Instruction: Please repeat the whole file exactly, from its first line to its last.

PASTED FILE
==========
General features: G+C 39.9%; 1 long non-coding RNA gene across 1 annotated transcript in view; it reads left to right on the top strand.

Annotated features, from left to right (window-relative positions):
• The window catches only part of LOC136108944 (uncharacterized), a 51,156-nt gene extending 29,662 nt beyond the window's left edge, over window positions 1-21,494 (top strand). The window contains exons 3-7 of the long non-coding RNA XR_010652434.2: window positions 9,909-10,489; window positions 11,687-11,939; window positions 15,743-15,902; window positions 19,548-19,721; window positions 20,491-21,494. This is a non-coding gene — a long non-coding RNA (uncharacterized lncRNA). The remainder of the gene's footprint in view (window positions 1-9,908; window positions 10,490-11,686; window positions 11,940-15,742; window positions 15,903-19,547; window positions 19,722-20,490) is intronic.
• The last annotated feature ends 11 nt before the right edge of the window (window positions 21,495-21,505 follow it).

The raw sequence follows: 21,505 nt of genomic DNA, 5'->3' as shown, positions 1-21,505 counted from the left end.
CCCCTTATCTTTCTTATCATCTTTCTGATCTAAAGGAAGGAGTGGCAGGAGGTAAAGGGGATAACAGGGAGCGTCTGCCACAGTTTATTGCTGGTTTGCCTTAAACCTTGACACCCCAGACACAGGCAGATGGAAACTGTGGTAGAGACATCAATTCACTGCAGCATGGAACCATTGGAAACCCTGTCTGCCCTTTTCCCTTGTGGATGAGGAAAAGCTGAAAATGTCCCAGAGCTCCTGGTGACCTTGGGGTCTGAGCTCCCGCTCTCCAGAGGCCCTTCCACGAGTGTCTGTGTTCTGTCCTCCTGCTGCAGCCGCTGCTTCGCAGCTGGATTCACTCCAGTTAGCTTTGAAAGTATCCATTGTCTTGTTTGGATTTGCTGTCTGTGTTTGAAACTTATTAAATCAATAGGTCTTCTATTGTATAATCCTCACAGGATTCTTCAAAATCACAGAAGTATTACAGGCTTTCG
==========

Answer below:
General features: G+C 39.9%; 1 long non-coding RNA gene across 1 annotated transcript in view; it reads left to right on the top strand.

Annotated features, from left to right (window-relative positions):
• The window catches only part of LOC136108944 (uncharacterized), a 51,156-nt gene extending 29,662 nt beyond the window's left edge, over window positions 1-21,494 (top strand). The window contains exons 3-7 of the long non-coding RNA XR_010652434.2: window positions 9,909-10,489; window positions 11,687-11,939; window positions 15,743-15,902; window positions 19,548-19,721; window positions 20,491-21,494. This is a non-coding gene — a long non-coding RNA (uncharacterized lncRNA). The remainder of the gene's footprint in view (window positions 1-9,908; window positions 10,490-11,686; window positions 11,940-15,742; window positions 15,903-19,547; window positions 19,722-20,490) is intronic.
• The last annotated feature ends 11 nt before the right edge of the window (window positions 21,495-21,505 follow it).

The raw sequence follows: 21,505 nt of genomic DNA, 5'->3' as shown, positions 1-21,505 counted from the left end.
CCCCTTATCTTTCTTATCATCTTTCTGATCTAAAGGAAGGAGTGGCAGGAGGTAAAGGGGATAACAGGGAGCGTCTGCCACAGTTTATTGCTGGTTTGCCTTAAACCTTGACACCCCAGACACAGGCAGATGGAAACTGTGGTAGAGACATCAATTCACTGCAGCATGGAACCATTGGAAACCCTGTCTGCCCTTTTCCCTTGTGGATGAGGAAAAGCTGAAAATGTCCCAGAGCTCCTGGTGACCTTGGGGTCTGAGCTCCCGCTCTCCAGAGGCCCTTCCACGAGTGTCTGTGTTCTGTCCTCCTGCTGCAGCCGCTGCTTCGCAGCTGGATTCACTCCAGTTAGCTTTGAAAGTATCCATTGTCTTGTTTGGATTTGCTGTCTGTGTTTGAAACTTATTAAATCAATAGGTCTTCTATTGTATAATCCTCACAGGATTCTTCAAAATCACAGAAGTATTACAGGCTTTCG